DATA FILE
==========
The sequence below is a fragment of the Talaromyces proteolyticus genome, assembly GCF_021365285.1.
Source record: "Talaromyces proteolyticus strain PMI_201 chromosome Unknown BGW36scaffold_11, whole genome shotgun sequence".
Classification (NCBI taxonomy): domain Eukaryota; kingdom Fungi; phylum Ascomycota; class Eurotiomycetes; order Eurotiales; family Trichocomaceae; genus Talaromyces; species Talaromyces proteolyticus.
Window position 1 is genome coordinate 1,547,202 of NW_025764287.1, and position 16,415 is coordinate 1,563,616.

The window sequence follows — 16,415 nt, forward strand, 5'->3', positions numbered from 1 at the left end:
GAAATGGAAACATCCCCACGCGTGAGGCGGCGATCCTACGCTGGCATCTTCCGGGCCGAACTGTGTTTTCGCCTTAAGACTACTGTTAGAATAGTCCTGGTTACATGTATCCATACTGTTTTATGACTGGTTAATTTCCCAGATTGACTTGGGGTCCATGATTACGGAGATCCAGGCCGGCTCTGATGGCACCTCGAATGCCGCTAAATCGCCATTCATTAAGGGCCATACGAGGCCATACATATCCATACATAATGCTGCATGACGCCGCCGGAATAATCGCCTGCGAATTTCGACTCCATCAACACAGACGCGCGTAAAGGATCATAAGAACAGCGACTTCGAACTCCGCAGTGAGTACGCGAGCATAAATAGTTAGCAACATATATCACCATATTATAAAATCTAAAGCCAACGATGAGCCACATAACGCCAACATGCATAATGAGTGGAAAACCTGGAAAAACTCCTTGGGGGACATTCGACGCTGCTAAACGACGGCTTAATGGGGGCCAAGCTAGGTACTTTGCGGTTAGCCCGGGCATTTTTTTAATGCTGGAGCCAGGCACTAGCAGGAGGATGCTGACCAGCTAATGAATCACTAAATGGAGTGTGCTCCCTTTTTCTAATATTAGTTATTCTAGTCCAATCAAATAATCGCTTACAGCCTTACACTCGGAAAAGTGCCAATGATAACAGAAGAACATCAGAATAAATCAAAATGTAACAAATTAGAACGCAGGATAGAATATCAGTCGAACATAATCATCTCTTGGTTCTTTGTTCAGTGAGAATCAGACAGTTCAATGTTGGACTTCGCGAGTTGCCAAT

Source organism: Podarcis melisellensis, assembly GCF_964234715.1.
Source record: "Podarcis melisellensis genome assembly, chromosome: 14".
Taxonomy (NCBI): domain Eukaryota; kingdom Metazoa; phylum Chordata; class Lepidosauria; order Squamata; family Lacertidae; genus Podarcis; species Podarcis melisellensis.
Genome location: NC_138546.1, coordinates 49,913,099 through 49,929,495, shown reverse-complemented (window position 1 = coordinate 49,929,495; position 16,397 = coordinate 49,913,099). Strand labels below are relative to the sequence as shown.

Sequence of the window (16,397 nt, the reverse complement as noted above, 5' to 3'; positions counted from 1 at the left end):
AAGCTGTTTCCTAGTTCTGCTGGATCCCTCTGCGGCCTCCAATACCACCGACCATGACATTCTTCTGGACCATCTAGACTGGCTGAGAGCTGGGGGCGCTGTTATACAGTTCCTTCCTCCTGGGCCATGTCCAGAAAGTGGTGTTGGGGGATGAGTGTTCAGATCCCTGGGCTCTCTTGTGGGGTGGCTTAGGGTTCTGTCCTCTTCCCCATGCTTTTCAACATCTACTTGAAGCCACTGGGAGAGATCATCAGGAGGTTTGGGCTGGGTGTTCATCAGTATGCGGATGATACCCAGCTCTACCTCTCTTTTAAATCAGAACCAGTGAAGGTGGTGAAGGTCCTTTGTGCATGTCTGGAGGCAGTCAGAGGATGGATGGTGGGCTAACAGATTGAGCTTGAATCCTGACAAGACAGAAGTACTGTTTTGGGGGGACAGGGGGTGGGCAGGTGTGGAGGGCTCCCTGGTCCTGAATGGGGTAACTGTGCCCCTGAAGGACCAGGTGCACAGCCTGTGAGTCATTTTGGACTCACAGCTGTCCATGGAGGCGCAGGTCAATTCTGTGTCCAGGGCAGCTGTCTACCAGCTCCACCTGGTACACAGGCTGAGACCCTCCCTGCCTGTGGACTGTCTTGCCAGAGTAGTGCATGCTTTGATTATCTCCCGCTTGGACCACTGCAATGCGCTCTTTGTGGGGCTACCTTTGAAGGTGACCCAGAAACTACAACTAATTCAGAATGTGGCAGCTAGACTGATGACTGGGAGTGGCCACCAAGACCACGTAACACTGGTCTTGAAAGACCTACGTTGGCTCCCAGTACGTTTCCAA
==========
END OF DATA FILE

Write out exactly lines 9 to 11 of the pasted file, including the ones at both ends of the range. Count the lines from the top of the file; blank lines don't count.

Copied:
Taxonomy (NCBI): domain Eukaryota; kingdom Metazoa; phylum Chordata; class Lepidosauria; order Squamata; family Lacertidae; genus Podarcis; species Podarcis melisellensis.
Genome location: NC_138546.1, coordinates 49,913,099 through 49,929,495, shown reverse-complemented (window position 1 = coordinate 49,929,495; position 16,397 = coordinate 49,913,099). Strand labels below are relative to the sequence as shown.

Sequence of the window (16,397 nt, the reverse complement as noted above, 5' to 3'; positions counted from 1 at the left end):